The Indian Electricity Sector Transformation continues to build momentum with every week. When SunEdison (US) signed a $US500 million contract to supply solar at a price 8 per cent lower than ever seen before in India, the markets talked of irrational activity.
However, when SkyPower bid the same record low price in the subsequent tender in AP in December 2015, the market signal was clear – solar deflation is far more significant than anticipated and solar momentum in India is building very rapidly, with prices dropping over 20 per cent in the past 12 months alone.
A review of solar tender activity in the last month by the Institute for Energy Economics and Financial Analysis (IEEFA), points to a major step-change downwards in solar pricing to a level already below imported coal fired power generation rates. Further reductions in solar tariffs are forecast to run at 5-8 per cent annually over the next decade, which will leave solar below wholesale grid parity even against mine-mouth domestic coal.
In November 2015 SunEdison won the entire $US500 million, 500MW solar auction in the southern Indian state of Andhra Pradesh. The winning tariff was Rs4.63/kWh (US7.1c), 10 per cent below a previous record low of Rs5.17/kWh bid three months earlier in the 2GW tender completed by the state of Telangana.
SunEdison stands confident on this tender win, stating that the counter party risk of NTPC Ltd as the electricity offtake principal is minimal, materially lowering the cost of debt finance. Further, the state government has taken on the land acquisition and grid access process and costs, derisking the project.[i]
NTPC Ltd aims to bundle the solar electricity with domestic coal-fired power generation at sell the combined electricity for a very competitive Rs3.50/kWh. Another factor supporting this record low tender result was that the underbidder in the tender process came in also at Rs4.63/kWh, but the tender process awards the first bidder at each price.
This record low tender result was further vindicated by the $US350 million, 350MW solar auction win on 15 December 2015 at the same Rs4.63/kWh by SBG Cleantech – the powerful SoftBank (Japan), Foxconn (Taiwan) and Bharti Enterprises joint venture.[ii] Another factor supporting this record low tender result was that the underbidder in the tender process came in only fractionally higher than SunEdison at Rs4.64/kWh.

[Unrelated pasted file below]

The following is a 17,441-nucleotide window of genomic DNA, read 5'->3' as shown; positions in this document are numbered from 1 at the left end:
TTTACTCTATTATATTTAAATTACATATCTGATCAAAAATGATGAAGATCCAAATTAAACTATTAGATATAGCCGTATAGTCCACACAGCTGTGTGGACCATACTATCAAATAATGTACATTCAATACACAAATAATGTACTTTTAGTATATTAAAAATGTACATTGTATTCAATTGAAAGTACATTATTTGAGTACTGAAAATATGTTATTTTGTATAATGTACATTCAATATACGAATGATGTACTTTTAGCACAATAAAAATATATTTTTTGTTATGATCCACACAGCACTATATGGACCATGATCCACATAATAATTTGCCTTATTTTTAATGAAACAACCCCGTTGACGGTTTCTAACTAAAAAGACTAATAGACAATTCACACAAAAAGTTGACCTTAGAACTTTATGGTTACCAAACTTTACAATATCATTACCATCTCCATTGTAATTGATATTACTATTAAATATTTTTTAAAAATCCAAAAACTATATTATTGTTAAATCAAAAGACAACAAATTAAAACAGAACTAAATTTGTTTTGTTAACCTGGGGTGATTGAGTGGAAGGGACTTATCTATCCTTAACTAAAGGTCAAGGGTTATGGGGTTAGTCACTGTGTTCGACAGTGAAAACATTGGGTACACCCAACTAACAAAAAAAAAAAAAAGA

A further 500MW tender completed on 3 December 2015 in the state of Punjab[iii] saw a record low Rs5.09/kWh from the lowest bid where the requirement was for domestic solar panel use. In this tender, the solar project developer was required to also take on the land and electricity transmission offtake risks, key distinguishing factors in solar pricing comparisons.
The zero price indexation for solar power purchase agreements also means a potential 5 per cent annual real price decline is contractually in place for the next 25 years, a significant long tail advantage of renewable energy. Fossil fuels by comparison offer prohibitive price variability and currency devaluation risks.
India currently has over 4.4GW of installed utility solar capacity, and solar consultancy Bridge to India estimates another 16GW of tenders have been allocated or are in the process of tendering,[iv] much which we expect to be operational by 2017 at the latest. Rooftop solar is also on a steep upward trajectory in 2016.
After only 1GW of solar installs in each of 2013/14 and 2014/15, IEEFA estimates 2015/16 installs will more than double to 2.5GW, double again in 2016/17 to 5-6GW and then 9GW by 2017/18. By 2021/22, we forecast cumulative installs of solar to exceed 80GW – close to the Indian Government’s target of 100GW set one year ago.
Also in December 2015, Suzlon Energy was reported to have signed a 4GW renewable energy agreement (covering both solar and wind) with Axis Energy Limited of India for the state of Andhra Pradesh.[v]
IEEFA in November 2015 released its “Indian Electricity Sector Transformation – Global Capacity Building” report, detailing the significant operational and financial capacity being assembled, with well over $US100 billion of renewable energy commitments in India announced this past few months alone.
Grid efficiency, energy efficiency, expanded utilisation of existing gas-fired power generation capacity plus solar, wind and hydro capacity expansion combine to drive a rapid diversification of the Indian electricity sector, strengthening national energy security and underpinning sustainable economic growth.
Tim Buckley is the Director of Energy Finance Studies, Australasia for IEEFA. He has 25 years of financial markets experience, including 17 years with Citigroup culminating in his role as Managing Director, Head of Australasian Equity Research.
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